26
July
2009
|
12:00 AM
America/New_York

Ohio State research to help state become "Silicon Valley for vehicle electrification"

The Ohio State University is working with industry partners to accelerate the electric vehicle industry in Ohio. The university's Center for Automotive Research (CAR) today secured state approval for the first $500,000 of a $3 million Ohio Third Frontier Grant designed to help develop market-viable commercial electric vehicles, including buses and trucks, which represents a potential growth rate of 17.1% annually.

Ohio companies Vanner Inc. and American Electric Power, along with STMicroelectronics of Michigan and Fil-Mor Express of Minnesota, are collaborating with CAR on the initiative, which is projected to create more than 900 new clean-energy jobs over the next five years.

The grant will fund a new testing facility inside CAR with the goal of speeding up the conversion from gas to electric. The facility will be equipped with a heavy-duty chassis dynamometer to simulate real-world operating conditions including load and wind resistance, a large battery cycler system, an environmental chamber, and high-voltage power measurement technology.

"We will be able to measure everything onboard a hybrid vehicle, including fuel and energy efficiency," says Giorgio Rizzoni, professor of mechanical engineering and director of CAR. "One particular goal of our research is to move auxiliary power systems in working trucks and buses off the diesel engine and onto rechargeable electric. These systems run air conditioning or external hydraulic parts and using them often results in long-term idling of the engine, which wastes fuel and pollutes the environment."

Vanner has developed converters that allow a high-voltage battery in a commercial vehicle to power electrical accessories, thus eliminating use of the alternator. The new research will help engineers develop a modular DC-to-AC power converter to further the process, decoupling the air conditioning compressor, the power steering pump, fans, and water pump from the engine. The technology can be applied to commercial trucks and transit buses, school buses, construction and agriculture vehicles with a significant reduction in emissions and long-term fuel cost savings.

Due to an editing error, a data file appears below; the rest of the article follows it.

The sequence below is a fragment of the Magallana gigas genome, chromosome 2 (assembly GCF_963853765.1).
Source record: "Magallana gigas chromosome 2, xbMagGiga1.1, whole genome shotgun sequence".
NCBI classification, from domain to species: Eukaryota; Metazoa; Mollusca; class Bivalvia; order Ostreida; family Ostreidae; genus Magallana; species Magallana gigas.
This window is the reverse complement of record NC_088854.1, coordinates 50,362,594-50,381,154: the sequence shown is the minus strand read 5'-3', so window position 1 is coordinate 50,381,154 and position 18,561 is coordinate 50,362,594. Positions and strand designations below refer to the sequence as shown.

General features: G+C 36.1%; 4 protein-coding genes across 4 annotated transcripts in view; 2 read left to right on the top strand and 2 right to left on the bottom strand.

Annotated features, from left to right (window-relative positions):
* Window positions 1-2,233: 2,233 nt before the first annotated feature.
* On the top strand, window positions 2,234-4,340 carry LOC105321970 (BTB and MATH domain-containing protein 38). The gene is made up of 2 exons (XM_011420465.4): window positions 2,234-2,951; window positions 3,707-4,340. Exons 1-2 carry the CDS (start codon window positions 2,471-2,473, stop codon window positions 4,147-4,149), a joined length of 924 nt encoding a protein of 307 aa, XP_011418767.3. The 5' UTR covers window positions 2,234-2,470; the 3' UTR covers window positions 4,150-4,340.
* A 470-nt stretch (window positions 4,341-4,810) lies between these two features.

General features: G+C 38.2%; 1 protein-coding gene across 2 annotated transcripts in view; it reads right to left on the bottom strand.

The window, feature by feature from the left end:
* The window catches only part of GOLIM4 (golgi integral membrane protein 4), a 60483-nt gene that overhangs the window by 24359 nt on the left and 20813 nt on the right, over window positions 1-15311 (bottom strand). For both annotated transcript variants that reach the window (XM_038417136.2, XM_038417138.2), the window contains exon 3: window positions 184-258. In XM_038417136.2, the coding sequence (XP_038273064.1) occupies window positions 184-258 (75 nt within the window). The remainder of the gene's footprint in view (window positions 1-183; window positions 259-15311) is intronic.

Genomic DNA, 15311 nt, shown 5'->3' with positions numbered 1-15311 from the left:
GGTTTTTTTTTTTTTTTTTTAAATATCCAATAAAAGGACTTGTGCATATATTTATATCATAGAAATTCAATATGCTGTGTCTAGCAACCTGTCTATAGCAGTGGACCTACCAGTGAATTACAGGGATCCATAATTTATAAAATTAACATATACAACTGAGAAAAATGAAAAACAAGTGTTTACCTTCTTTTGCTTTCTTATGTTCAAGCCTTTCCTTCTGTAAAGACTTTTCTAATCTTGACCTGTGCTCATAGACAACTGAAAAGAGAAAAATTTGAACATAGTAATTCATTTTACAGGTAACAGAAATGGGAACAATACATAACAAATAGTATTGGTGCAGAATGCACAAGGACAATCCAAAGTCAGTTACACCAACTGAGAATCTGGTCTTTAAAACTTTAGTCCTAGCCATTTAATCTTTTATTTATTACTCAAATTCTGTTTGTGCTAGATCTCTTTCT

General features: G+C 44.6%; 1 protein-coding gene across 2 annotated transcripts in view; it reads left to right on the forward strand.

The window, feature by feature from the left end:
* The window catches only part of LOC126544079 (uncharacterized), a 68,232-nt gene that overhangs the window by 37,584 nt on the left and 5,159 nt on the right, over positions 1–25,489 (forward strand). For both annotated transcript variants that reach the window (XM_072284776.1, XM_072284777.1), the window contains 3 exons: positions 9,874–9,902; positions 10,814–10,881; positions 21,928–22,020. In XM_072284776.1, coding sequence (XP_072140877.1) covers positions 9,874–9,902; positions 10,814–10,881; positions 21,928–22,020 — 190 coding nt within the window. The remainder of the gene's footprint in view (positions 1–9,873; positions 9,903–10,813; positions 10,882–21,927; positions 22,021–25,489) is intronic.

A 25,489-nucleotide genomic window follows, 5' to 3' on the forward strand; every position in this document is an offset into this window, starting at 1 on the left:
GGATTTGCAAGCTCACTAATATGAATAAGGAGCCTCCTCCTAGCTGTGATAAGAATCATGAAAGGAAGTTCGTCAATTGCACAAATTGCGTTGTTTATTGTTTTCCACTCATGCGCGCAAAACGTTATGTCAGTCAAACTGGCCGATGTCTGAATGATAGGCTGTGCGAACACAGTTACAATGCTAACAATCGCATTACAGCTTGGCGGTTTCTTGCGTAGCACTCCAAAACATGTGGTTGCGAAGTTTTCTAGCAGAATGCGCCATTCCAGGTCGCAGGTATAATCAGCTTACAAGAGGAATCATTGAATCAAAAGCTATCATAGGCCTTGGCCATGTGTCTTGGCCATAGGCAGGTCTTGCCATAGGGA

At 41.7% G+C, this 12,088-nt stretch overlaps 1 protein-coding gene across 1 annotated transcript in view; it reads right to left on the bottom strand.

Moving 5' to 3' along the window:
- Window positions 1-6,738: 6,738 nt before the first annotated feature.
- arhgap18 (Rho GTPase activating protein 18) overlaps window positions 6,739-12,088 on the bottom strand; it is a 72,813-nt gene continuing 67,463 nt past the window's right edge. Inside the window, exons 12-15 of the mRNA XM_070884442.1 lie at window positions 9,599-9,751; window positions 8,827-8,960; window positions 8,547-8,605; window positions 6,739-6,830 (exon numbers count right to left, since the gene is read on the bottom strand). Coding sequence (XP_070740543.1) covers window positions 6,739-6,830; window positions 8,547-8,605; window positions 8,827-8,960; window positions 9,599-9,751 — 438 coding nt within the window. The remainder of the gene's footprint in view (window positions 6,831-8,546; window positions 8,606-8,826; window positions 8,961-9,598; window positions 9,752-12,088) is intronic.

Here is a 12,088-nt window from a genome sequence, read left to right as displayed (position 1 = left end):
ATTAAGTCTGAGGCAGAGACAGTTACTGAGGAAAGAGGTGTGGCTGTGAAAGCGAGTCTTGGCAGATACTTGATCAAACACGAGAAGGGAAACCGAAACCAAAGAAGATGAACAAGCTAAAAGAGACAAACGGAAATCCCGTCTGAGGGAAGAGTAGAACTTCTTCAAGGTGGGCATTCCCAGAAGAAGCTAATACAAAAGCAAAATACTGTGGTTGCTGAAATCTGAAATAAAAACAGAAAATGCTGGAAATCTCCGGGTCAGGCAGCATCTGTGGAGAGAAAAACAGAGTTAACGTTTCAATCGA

"These converters alone could reduce fuel consumption by as much as a 40 percent. A typical hybrid bus, for example, only provides a 15 percent fuel economy improvement," Rizzoni says.

"Ohio is already emerging as a major force in innovation in the hybrid electric niche," said Steve Funk, president of Vanner. "Pew Charitable Trust research ranked Ohio among the top five states with the most jobs in clean energy, environmentally-friendly production, and energy efficiency in 2007. We expect to work closely with suppliers and innovators across the state to further green-car technology and reinforce our state's reputation as the up-and-coming Silicon Valley of vehicle electrification."

American Electric Power, STMicroelectronics and Fil-Mor Express also will use the new CAR testing facilities to research, develop and demonstrate new hybrid electric vehicle technologies.

Ohio State dedicates more than 300 researchers to the nation's quest for environmentally sustainable energy solutions that promote economic growth in Ohio and safeguard our planet. Comprehensive teams from America's largest university build on extensive agricultural-bioscience expertise to sequester carbon, refine carbon-trading, generate cleaner, less expensive and renewable power and protect natural resources. They track the effect of climate change on water resources from retreating glaciers to rising sea levels and water tables across the globe. And, they partner with advanced materials experts to make solar energy collection even more commercially viable.

CAR is one of the nation's oldest and most accomplished transportation research centers. The center focuses on discovering sustainable transportation systems and crafting more energy efficient automobiles and power plants.